|Publication number||US4841530 A|
|Application number||US 06/845,215|
|Publication date||Jun 20, 1989|
|Filing date||Mar 27, 1986|
|Priority date||Mar 27, 1986|
|Also published as||CA1280198C, DE3779158D1, EP0238904A2, EP0238904A3, EP0238904B1|
|Publication number||06845215, 845215, US 4841530 A, US 4841530A, US-A-4841530, US4841530 A, US4841530A|
|Inventors||Bruce H. Chai, Shui T. Lai, Margaret N. Long|
|Original Assignee||Allied-Signal Inc.|
|Export Citation||BiBTeX, EndNote, RefMan|
|Patent Citations (2), Referenced by (12), Classifications (18), Legal Events (8)|
|External Links: USPTO, USPTO Assignment, Espacenet|
This application is filed on behalf of the U.S. Government. The invention disclosed herein was made under DOE Contract No. W-7405-ENG-48.
1. Field of the Invention
This invention relates to lasers and, more particularly, to a solid-state laser whose laser medium is a single crystal of ScBo3 :Cr3+ or its isomorphs.
2. Description of the Prior Art
A number of solids, both crystals and glasses, have been found to be suitable for laser action since the first (solid-state) laser was demonstrated by Maiman in 1960. Generally, the laser-active materials involve a rare earth, actinide, or transition metal dopant in a crystalline or a glass host. An extensive treatment of then-known solid-state lasers was published in 1976--Solid-State Laser Engineering, W. Koechner, Springer-Verlag, New York. More recently, a compilation of laser crystals was presented in Laser Crystals, A. A. Kaminskii, Springer-Verlag, New York. (1981).
Among the materials which lase are a number of chromium doped materials including: garnet Gd3 Sc2 Ga3 O12 : Cr3+ (GSGG:Cr3+) (A. Beimowski et al., XIIth Int'l. Quantum Electronics Conference, Munich, June, 1982); alexandrite (BeAl2 O4 :Cr3+), a naturally occurring mineral having the chrysoberyl structures (U.S. Pat. No. Re 31,057 and U.S. Pat. No. 4,272,733); emerald, Be3 Al2 (SiO3):Cr3+ (M. L. Shand and J. C. Walling, IEEE J. Quantum Electron. QE-18, 1829, November 1982); KZnF3 :Cr (U. Branch and U. Duvv. Opt. Com. 49, 61, February 1984); and ZnWO4 :Cr (W. Kolbe, K. Petermann and G. Huber, IEEE J. Quantum Electron. QE-21, 1596, October 1985). Among the distinctive features of the alexandrite, emerald, GSGG:Cr3+ and KZNF3 :Cr3+ lasers is their tunability.
In accordance with the present invention, a laser is provided that comprises a laser medium comprising a single crystal of ScBO3 :Cr3+ and isomorphs of ScBO3 such as InBO3 and LuBO3, and means for exciting the laser medium to emit coherent radiation. Generally, the laser includes mirrors forming an optical resonator adapted for maintaining laser oscillations between the mirrors. The output of the laser is broadly tunable; thus, the output can be selected at any wavelength over a band that extends from the deep red to near infrared range of the electromagnetic spectrum.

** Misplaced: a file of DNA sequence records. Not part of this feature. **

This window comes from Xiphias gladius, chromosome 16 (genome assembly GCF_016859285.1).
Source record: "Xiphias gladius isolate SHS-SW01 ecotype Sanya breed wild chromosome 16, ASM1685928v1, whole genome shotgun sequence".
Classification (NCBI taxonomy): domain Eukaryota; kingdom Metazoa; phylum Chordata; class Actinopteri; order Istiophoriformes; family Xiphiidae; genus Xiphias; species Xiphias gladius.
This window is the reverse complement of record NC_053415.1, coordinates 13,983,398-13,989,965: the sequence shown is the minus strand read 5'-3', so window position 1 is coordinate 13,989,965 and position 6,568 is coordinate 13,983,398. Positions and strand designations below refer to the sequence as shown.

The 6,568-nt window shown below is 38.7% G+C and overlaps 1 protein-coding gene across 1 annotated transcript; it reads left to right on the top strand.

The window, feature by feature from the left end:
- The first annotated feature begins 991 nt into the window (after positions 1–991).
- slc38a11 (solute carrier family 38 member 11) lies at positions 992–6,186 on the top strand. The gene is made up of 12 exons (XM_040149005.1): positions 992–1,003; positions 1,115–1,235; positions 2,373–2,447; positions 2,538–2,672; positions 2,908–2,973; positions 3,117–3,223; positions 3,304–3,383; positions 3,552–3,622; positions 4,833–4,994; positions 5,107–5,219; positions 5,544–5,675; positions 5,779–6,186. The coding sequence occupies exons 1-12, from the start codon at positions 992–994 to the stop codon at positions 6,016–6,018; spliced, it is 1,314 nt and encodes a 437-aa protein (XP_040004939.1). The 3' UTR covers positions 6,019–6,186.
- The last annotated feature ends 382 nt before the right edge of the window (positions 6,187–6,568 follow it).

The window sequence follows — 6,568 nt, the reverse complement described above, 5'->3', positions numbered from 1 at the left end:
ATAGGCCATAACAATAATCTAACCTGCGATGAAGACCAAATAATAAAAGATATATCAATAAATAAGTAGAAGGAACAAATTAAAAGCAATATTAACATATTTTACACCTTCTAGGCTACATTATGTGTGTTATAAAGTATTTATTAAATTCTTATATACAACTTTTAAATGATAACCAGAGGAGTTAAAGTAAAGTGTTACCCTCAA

Besides tunability, another advantage provided by the ScBO3 :Cr3+ laser medium and its isomorphs is four-level operation. A four-level laser is a class of lasers characterized by the fact that the terminal level for the laser transition is not the ground state of the ion. In these lasers there can be little if any reabsorption of laser emission by the unexcited ground state ions within the laser host. This permits low threshold, high efficiency operation of the laser. In ScBO3 :Cr3+, as in other phono-terminated lasers, the laser transition involves the simultaneous emission of a photon and a phonon, so any reabsorption of this emission requires the simultaneous absorption of both quanta. The probability of this reabsorption is understandably low, so the threshold for ScBo3 :Cr3+ four-level laser action is low.
A very significant advantage of the laser medium is the long CR 4T2 lifetime in the ScBO3 crystal structure. In the cases of emerald and alexandrite and ZnWO4, the 4T.sbsb.2 lifetime is only a few micro-seconds. Such short lifetimes make flash lamp-pumped laser operations quite difficult. With the medium of the present invention, the 4T.sbsb.2 lifetime is on the order of 110 micro-seconds which makes the medium quite amenable to flash lamp pumping.